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Though the University of Michigan’s Penny Stamps Distinguished Speaker series—which spotlights cutting edge contemporary artists of all stripes, from across the globe, on Thursdays at Ann Arbor’s Michigan Theater—has grown in popularity and esteem for more than a decade, it’s still tough to put together a lineup each fall and winter semester.

“These are people who don’t make their living by speaking,” said series director Chrisstina Hamilton. “They make their living by doing work, and they’re really successful at it. So speaking is not the first thing on the agenda they want to do. It doesn’t move their work forward. … And on top of that, these are people who are really busy. … It often takes six years from an initial contact before we can finally get it on their agenda, in terms of importance, and before they work it into their schedule.”

IMG 7351 copyMira Matreyek: Dreaming with Your ShadowSome of the artists that come to Ann Arbor carry the mantle of fame. The Russian female punk band Pussy Riot—once imprisoned for criticizing Vladmir Putin—appeared in the Stamps lineup in the fall of 2014, and the line to get in snaked all the way down the Michigan Theater’s block on Liberty Street an hour before the event. (In the end, some attendees had to be turned away from the 1,700 seat theater.) French film star Juliette Binoche, in conjunction with a UMS theatrical presentation, gave a talk in 2015, as did visual artist and filmmaker Julian Schnabel, and the bestselling graphic novel artist of Fun Home, Alison Bechdel.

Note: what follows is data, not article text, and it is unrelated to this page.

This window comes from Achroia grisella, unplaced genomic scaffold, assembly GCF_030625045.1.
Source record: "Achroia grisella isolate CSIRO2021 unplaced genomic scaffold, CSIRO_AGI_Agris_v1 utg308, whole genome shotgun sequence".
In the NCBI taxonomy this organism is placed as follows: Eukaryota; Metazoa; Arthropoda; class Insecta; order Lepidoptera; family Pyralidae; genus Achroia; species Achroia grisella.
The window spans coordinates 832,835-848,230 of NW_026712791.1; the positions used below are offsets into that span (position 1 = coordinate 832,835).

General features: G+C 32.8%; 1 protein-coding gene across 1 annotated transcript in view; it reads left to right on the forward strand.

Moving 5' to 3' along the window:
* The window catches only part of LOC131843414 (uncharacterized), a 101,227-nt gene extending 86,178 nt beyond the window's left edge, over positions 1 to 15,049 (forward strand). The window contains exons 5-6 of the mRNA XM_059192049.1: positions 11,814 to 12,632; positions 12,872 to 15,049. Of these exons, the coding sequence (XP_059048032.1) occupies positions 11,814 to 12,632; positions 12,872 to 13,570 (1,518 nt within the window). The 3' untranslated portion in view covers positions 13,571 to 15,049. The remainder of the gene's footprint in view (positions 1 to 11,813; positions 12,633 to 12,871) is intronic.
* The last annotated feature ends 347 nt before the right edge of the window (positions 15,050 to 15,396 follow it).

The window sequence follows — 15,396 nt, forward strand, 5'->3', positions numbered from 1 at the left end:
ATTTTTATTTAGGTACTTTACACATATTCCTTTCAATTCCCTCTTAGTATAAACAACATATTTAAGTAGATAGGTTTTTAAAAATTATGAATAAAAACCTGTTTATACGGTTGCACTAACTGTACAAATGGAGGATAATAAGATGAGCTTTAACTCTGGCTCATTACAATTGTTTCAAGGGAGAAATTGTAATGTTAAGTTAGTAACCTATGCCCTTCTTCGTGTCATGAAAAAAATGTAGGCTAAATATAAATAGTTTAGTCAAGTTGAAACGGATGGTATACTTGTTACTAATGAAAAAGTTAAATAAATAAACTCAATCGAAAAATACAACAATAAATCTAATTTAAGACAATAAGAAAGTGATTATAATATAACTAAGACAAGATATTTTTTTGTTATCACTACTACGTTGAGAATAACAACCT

The current semester’s kickoff speaker, DEVO front man and prolific visual artist Mark Mothersbaugh, also drew a big crowd, including audience members who traveled from as far as Cleveland and Florida.

“I’m constantly talking to people in the audience about where they’re from, and how they heard about the series,” said Hamilton. “At our Sally Mann event [in 2012], there were three women photographers, one from New York, one from Florida, and one from Minneapolis. They’d gotten to know each other online, and the one in New York stumbled upon the fact that Sally Mann was speaking here, so she wrote to the others and said, ‘Let’s go for it! Let’s go to Ann Arbor!’ And they did. Three people who’d never met each other before, from different corners of the country. Penny Stamps was the unifying factor to bring them together. I love that.”

The series’ origin story is a bit tricky to pin down. In the late nineties, former U-M Art & Design graduate (’66) Penny Stamps “wanted to give money to the school to create a mechanism for students to interface with successful practitioners from beyond the walls of academia,” said Hamilton.

To this end, a few working professional artists were invited to speak to students and faculty in an auditorium on the university’s North Campus. The public was welcome, if largely unaware, and the talks were individual events rather than the structured series and one-credit class for students at the Stamps School it is today.